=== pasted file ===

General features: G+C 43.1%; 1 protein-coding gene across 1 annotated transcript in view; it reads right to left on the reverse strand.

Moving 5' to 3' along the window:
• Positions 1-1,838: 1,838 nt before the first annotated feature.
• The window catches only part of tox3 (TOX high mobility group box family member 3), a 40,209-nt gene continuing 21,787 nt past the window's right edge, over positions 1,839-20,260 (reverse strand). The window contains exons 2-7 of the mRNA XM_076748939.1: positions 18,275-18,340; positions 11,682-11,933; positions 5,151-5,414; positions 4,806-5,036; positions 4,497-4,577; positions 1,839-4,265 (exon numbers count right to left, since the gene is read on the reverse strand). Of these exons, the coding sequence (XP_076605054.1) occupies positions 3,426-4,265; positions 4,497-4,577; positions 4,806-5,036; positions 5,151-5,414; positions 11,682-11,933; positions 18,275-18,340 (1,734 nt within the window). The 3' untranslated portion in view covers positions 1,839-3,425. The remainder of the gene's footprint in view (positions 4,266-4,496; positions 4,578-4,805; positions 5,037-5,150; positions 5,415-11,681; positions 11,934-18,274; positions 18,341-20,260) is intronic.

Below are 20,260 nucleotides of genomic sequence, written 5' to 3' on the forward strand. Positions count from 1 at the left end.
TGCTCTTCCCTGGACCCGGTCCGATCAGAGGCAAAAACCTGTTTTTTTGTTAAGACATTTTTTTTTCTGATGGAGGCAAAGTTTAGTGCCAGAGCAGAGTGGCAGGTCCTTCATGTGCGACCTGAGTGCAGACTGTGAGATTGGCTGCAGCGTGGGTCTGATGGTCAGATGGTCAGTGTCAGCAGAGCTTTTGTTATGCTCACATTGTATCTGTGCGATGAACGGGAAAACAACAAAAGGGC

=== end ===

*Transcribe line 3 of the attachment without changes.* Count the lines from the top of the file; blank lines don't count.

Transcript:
• Positions 1-1,838: 1,838 nt before the first annotated feature.